Hi Friends,
                                              Even as I launch this today ( my 80th Birthday ), I realize that there is yet so much to say and do.
                                                  There is just no time to look back, no time to wonder,"Will anyone read these pages?"
                                       With regards,
                                       Hemen Parekh
                                       27 June 2013

Friday, 12 November 1982

COLLECTIVE BARGAINING

Synopsis: Communication For Productivity
Letters written to some 7500 Workers / Managers / Union Leaders, following a period of strike / Go slow / Murders (1979 - 1987), at Mumbai factory of Larsen & Toubro Ltd. This direct / open / honest communication led to a remarkable atmosphere of trust between Workers and Management, which, in turn, increased productivity at 3% per year (ave).


12 Nov 1982

To:

Dear Friends

COLLECTIVE BARGAINING

S.R.   Mohandas does   not like the word "Bargaining". According  to  him  it  implies,  "barring-the-gain"  of  the opponent  and an  "adversary"  relationship.   He prefers to call it "Collective Negotiating" - you negotiate a difficult terrain, jointly, to reach a common goal.
SRM also tells us that in collectively negotiated wage settlements, there is  no place for "give and  take".  It has to be only "take and take".   Union "takes" (away !) the wages from the  Management and  the Management must  master the art (or  science)  of "taking"  (extracting)  the  work from  the workmen !
So "take-and-take"! Extort if you like! This is the central theme of his article enclosed.
Another wrtie-up (enclosed), which I thought would interest you,  is on  the  wage  negotiations currently  taking  place 15,000 km. away -  in the American  steel industry.  We are far removed from the Scene but the subject is quite relevant.
Is there a common thread running through the two write-ups? I do not think, SRM, anywhere in his article, is preaching the kind of "tough" stand being practiced by the American Steel Industry.' The toughness is in a mess due to many reasons - one of which is high labor-cost as compared to the Japanese.
But then SRM neither precludes tough-methods, if situation so demands.  On  the  other  hand  we also  find  that  some managers  in  the American  Steel   industry believe  that  a lasting  solution to   the problems  faced  by  the  industry cannot  be  found in   arm-twisting techniques  but  only  in worker participation  and involvement in  the problem-solving exercises - in other words, in "decision-taking" processes.
The blind-spot is "give and take" - perhaps even "take and take".  How do we get across to the employees that we must all "make" before anyone can "take"?

H.C. PAREKH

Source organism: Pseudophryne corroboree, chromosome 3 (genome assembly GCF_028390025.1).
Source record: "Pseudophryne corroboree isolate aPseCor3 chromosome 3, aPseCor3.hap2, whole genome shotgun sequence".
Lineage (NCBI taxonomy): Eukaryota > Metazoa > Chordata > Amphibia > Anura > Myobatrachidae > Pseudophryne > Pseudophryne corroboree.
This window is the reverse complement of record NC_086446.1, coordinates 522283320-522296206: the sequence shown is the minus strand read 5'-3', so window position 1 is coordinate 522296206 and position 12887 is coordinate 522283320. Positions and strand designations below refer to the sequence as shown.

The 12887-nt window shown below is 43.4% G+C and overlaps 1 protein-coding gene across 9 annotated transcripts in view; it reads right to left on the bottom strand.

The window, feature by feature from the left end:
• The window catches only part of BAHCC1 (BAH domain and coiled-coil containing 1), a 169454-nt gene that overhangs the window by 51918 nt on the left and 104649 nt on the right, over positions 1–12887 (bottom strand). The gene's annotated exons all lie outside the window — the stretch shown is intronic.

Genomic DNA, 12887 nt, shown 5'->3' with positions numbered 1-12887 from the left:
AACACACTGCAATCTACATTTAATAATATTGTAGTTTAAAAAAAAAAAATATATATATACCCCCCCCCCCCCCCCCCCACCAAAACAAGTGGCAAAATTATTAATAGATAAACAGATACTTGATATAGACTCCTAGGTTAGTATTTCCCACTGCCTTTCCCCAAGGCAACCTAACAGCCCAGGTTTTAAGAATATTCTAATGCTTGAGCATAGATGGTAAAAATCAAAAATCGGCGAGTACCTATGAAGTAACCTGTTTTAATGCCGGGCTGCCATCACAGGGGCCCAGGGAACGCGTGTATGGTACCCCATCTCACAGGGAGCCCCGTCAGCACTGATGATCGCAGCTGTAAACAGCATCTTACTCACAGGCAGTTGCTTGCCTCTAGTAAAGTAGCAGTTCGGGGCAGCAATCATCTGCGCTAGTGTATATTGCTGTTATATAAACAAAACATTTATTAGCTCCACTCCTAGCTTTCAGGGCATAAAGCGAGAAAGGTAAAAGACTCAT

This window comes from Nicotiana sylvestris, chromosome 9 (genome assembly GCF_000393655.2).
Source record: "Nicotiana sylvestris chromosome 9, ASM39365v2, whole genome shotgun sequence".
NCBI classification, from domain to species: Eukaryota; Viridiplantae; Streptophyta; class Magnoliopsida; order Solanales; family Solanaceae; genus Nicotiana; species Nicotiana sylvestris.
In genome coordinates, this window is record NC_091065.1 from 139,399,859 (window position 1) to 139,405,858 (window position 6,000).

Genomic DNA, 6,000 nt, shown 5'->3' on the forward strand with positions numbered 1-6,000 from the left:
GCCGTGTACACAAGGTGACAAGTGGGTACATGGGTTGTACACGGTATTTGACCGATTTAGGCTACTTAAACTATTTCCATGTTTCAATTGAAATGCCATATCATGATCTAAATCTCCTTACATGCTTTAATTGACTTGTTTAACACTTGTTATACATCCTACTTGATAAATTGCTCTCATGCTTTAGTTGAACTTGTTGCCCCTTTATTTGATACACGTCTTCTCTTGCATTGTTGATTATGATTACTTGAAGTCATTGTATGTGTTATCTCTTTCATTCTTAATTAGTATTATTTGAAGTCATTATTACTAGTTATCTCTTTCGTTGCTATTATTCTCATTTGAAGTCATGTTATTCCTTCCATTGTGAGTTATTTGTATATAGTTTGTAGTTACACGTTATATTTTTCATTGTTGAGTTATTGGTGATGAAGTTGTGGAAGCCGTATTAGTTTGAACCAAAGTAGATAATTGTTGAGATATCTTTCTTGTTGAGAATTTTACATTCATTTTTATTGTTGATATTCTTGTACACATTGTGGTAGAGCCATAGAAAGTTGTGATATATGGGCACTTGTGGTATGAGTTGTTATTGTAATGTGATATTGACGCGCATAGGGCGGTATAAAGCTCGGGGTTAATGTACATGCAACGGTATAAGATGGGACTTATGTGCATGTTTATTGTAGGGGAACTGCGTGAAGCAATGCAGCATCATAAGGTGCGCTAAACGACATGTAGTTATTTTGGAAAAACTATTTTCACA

Tuesday, 2 November 1982

COLLECTIVE BARGAINING

Synopsis: Communication For Productivity
Letters written to some 7500 Workers / Managers / Union Leaders, following a period of strike / Go slow / Murders (1979 - 1987), at Mumbai factory of Larsen & Toubro Ltd. This direct / open / honest communication led to a remarkable atmosphere of trust between Workers and Management, which, in turn, increased productivity at 3% per year (ave).

2 Nov 1982

To:

Dear Friends

COLLECTIVE BARGAINING
S.R.   Mohandas does   not like the word "Bargaining". According  to  him  it  implies,  "barring-the-gain"  of  the opponent  and an  "adversary"  relationship.   He prefers to call it "Collective Negotiating" - you negotiate a difficult terrain, jointly, to reach a common goal.
SRM also tells us that in collectively negotiated wage settlements, there is  no place for "give and  take".  It has to be only "take and take".   Union "takes" (away !) the wages from the  Management and  the Management must  master the art (or  science)  of "taking"  (extracting)  the  work from  the workmen !
So "take-and-take"! Extort if you like! This is the central theme of his article enclosed.
Another wrtie-up (enclosed), which I thought would interest you,  is on  the  wage  negotiations currently  taking  place 15,000 km. away -  in the American  steel industry.  We are far removed from the Scene but the subject is quite relevant.
Is there a common thread running through the two write-ups? I do not think, SRM, anywhere in his article, is preaching the kind of "tough" stand being practiced by the American Steel Industry.' The toughness is in a mess due to many reasons - one of which is high labor-cost as compared to the Japanese.
But then SRM neither precludes tough-methods, if situation so demands.  On  the  other  hand  we also  find  that  some managers  in  the American  Steel   industry believe  that  a lasting  solution to   the problems  faced  by  the  industry cannot  be  found in   arm-twisting techniques  but  only  in worker participation  and involvement in  the problem-solving exercises - in other words, in "decision-taking" processes.
The blind-spot is "give and take" - perhaps even "take and take".  How do we get across to the employees that we must all "make" before anyone can "take"?

H.C. PAREKH